Thursday, March 19, 2015

A Palestinian Rejoices in Netanyahu's Victory

An op-ed in The New York Times, by Palestinian Yousef Munayyer casts the powerful election win of Israeli prime minister, Benjamin Netanyahu, as possibly the best news the subjugated Palestinian people could have hoped for.

IF anyone doubted where Benjamin Netanyahu stood on the question of peace, the Israeli prime minister made himself clear just before Tuesday’s election, proclaiming that there would never be a Palestinian state on his watch. Then he decided to engage in a bit of fear-mongering against Palestinian citizens of Israel in hopes of driving his supporters to the polls. “The right-wing government is in danger,” Mr. Netanyahu announced on Election Day. “Arab voters are heading to the polling stations in droves.”

But Mr. Netanyahu’s victory is actually the best plausible outcome for those seeking to end Israel’s occupation. Indeed, I, as a Palestinian, breathed a sigh of relief when it became clear that his Likud Party had won the largest number of seats in the Knesset.
This might seem counterintuitive, but the political dynamics in Israel and internationally mean that another term with Mr. Netanyahu at the helm could actually hasten the end of Israel’s apartheid policies. The biggest losers in this election were those who made the argument that change could come from within Israel. It can’t and it won’t.

Israelis have grown very comfortable with the status quo. In a country that oversees a military occupation that affects millions of people, the biggest scandals aren’t about settlements, civilian deaths or hate crimes but rather mundane things like the price of cottage cheese and whether the prime minister’s wife embezzled bottle refunds.

For Israelis, there’s currently little cost to maintaining the occupation and re-electing leaders like Mr. Netanyahu. Raising the price of occupation is therefore the only hope of changing Israeli decision making. Economic sanctions against South Africa in the 1980s increased its international isolation and put pressure on the apartheid regime to negotiate.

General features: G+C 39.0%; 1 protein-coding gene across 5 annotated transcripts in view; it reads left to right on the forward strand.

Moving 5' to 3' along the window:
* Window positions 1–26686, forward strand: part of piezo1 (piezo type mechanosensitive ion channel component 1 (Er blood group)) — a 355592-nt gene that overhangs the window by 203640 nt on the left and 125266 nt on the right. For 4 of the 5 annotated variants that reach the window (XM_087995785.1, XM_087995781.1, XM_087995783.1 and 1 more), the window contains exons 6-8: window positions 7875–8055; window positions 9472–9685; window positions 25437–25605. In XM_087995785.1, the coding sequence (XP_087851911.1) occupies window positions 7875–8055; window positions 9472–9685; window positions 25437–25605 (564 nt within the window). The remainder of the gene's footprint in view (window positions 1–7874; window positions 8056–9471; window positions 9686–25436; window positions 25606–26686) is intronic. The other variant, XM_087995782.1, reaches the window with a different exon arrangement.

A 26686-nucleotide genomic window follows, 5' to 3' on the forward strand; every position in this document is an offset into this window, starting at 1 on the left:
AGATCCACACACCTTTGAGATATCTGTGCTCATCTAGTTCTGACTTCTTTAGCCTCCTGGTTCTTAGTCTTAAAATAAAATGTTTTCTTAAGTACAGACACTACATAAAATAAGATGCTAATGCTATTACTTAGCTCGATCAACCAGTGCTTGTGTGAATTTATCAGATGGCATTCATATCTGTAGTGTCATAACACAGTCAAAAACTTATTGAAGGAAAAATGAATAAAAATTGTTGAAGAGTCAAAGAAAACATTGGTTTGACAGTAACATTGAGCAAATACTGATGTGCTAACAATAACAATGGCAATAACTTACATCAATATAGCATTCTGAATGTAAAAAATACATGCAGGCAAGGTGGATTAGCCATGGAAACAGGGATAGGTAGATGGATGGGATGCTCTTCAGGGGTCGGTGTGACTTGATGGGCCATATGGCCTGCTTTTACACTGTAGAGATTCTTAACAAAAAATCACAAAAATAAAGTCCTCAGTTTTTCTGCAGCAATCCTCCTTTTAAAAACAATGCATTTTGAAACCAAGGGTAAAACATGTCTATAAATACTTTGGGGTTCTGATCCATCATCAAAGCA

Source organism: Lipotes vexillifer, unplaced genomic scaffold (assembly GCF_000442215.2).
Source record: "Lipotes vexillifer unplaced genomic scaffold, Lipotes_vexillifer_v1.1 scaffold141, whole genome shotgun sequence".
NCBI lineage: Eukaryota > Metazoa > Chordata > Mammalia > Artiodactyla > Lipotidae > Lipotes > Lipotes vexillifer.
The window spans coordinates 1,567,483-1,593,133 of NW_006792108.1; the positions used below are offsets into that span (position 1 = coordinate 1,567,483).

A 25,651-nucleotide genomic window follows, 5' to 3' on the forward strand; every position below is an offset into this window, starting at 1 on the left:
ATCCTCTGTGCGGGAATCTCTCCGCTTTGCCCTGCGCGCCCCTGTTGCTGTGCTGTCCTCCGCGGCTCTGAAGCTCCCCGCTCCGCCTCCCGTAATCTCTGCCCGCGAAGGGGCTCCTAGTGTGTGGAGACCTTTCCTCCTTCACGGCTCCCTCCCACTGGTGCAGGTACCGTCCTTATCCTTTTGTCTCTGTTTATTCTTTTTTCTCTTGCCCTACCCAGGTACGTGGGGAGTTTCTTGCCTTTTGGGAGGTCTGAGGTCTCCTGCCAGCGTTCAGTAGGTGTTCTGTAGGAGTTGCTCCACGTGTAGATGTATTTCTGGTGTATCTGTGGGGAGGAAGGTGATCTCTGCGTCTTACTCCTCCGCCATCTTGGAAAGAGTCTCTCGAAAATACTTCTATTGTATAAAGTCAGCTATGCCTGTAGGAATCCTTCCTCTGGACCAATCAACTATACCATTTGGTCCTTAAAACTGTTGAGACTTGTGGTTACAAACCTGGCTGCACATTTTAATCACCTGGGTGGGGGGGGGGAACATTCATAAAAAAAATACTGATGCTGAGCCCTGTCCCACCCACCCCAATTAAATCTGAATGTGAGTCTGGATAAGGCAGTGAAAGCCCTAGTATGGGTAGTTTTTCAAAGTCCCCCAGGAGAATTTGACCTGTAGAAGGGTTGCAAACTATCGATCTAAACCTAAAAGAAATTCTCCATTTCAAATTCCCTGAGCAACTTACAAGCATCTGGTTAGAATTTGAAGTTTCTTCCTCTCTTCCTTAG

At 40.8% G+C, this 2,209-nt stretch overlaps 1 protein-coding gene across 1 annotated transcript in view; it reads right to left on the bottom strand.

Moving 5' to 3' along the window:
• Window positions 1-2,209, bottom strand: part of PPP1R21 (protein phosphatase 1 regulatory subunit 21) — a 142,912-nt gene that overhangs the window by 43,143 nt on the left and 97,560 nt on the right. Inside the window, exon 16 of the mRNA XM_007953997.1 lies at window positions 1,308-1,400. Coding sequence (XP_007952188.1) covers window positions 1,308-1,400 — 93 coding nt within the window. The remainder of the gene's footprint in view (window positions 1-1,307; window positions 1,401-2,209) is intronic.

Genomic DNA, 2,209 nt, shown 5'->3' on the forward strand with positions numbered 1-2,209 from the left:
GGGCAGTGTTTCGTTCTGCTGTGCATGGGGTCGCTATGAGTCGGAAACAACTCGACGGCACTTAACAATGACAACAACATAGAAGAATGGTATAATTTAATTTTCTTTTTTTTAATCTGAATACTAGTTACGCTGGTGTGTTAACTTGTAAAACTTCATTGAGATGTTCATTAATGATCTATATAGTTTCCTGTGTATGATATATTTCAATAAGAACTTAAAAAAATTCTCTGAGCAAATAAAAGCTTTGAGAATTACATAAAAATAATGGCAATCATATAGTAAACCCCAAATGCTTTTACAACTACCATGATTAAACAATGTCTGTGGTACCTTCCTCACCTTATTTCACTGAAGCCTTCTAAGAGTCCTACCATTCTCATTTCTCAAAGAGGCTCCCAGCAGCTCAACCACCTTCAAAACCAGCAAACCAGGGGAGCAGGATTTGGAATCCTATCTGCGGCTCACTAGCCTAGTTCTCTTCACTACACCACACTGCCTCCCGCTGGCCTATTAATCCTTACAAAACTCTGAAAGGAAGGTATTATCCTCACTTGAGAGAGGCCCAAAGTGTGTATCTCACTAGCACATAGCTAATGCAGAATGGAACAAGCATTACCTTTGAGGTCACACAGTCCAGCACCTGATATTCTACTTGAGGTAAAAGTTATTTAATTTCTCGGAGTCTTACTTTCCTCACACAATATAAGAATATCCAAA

Once Israelis are forced to decide between perpetual occupation and being accepted in the international community, they may choose a more moderate leader who dismantles settlements and pursues peace, or they may choose to annex rather than relinquish land — provoking a confrontation with America and Europe. Either way, change will have to come from the outside.

Replacing Mr. Netanyahu with his challenger, Isaac Herzog, would have slowed down the B.D.S. movement and halted pressure on Israel by creating the perception of change. A new prime minister would have kick-started a new “peace process” based on previous failed models that would inevitably fail again because of a lack of real pressure on Israel to change its deplorable behavior.

The re-election of Mr. Netanyahu provides clarity. Two years ago Secretary of State John Kerry declared that the maximum time left for a two-state solution was two years. Mr. Netanyahu officially declared it dead this week in order to drive right-wing voters to the polls. The two-state solution, which has seen more funerals than a reverend, exists today only as a talking point for self-interested, craven politicians to hide behind — not as a realistic basis for peace.

The old land-for-peace model must now be replaced with a rights-for-peace model. Palestinians must demand the right to live on their land, but also free movement, equal treatment under the law, due process, voting rights and freedom from discrimination.


Anonymous said...

A Canadian said the other day here in Mexico, Palestine didn´t want land offered just after the IIWW when land had been offered to Isreal at the same time. What do you say to that? Anyong

The Mound of Sound said...

I guess I would say, "bullshit."

The Mound of Sound said...